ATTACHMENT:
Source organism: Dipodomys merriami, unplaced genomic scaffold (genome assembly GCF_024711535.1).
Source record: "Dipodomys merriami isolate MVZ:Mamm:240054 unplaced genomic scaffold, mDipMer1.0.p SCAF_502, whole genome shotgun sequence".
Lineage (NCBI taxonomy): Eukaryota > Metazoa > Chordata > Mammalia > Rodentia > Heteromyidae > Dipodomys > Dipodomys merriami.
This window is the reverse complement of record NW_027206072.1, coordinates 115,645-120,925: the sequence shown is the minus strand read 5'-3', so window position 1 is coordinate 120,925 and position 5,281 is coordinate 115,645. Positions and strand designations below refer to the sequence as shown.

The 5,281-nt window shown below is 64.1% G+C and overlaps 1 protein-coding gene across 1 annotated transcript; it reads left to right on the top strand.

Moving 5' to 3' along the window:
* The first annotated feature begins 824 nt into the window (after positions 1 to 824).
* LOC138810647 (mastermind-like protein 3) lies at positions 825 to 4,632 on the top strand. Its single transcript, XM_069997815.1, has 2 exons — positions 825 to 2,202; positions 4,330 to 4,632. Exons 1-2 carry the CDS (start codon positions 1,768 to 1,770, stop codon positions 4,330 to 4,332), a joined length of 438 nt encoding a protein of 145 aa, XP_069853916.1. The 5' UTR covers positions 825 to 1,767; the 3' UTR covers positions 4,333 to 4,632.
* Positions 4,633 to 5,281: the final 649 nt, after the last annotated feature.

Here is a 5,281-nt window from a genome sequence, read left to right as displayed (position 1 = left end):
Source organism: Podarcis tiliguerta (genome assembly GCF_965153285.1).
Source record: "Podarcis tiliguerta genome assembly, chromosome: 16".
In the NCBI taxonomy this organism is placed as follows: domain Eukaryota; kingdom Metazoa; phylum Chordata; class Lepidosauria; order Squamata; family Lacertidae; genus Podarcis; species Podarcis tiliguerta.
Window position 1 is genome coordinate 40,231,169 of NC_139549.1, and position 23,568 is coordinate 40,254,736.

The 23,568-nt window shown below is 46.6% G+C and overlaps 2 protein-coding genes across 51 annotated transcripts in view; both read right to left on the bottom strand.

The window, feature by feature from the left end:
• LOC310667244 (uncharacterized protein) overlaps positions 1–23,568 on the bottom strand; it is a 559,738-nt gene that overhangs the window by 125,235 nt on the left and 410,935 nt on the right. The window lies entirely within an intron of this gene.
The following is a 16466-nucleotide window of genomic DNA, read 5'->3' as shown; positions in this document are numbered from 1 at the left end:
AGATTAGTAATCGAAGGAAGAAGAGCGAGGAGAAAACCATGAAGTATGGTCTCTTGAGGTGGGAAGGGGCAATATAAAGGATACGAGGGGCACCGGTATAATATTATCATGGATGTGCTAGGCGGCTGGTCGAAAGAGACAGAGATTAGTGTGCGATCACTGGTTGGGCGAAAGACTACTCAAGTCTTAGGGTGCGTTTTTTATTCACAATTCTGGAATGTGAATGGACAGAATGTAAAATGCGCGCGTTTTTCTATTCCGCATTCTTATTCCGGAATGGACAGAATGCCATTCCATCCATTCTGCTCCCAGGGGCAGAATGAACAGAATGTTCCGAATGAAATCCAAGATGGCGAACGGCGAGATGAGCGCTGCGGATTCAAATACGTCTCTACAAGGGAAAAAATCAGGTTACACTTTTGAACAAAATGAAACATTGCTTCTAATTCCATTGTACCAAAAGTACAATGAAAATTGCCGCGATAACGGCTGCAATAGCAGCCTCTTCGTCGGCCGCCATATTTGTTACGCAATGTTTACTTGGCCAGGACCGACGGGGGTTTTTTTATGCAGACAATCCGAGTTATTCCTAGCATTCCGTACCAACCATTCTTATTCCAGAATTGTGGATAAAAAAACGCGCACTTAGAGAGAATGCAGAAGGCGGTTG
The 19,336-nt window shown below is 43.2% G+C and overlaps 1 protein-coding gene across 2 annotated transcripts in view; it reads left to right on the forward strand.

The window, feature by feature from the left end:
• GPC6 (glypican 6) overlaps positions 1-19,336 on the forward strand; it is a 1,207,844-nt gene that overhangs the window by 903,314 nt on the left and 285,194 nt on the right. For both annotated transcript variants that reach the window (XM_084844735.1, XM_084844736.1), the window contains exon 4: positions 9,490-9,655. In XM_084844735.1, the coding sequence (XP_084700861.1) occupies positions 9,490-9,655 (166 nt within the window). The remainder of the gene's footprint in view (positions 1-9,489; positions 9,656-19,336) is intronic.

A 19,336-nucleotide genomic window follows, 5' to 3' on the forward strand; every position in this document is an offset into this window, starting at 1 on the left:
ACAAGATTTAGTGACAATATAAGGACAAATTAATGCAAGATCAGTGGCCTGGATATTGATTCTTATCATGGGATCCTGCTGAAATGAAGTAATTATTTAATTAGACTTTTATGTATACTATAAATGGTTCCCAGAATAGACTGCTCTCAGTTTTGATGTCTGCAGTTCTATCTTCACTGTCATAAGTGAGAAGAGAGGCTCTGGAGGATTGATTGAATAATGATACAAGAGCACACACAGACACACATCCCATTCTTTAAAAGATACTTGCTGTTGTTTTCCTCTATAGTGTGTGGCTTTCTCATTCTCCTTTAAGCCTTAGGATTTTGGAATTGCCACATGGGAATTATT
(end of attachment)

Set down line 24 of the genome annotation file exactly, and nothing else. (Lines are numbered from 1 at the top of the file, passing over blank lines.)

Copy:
ACAAGATTTAGTGACAATATAAGGACAAATTAATGCAAGATCAGTGGCCTGGATATTGATTCTTATCATGGGATCCTGCTGAAATGAAGTAATTATTTAATTAGACTTTTATGTATACTATAAATGGTTCCCAGAATAGACTGCTCTCAGTTTTGATGTCTGCAGTTCTATCTTCACTGTCATAAGTGAGAAGAGAGGCTCTGGAGGATTGATTGAATAATGATACAAGAGCACACACAGACACACATCCCATTCTTTAAAAGATACTTGCTGTTGTTTTCCTCTATAGTGTGTGGCTTTCTCATTCTCCTTTAAGCCTTAGGATTTTGGAATTGCCACATGGGAATTATT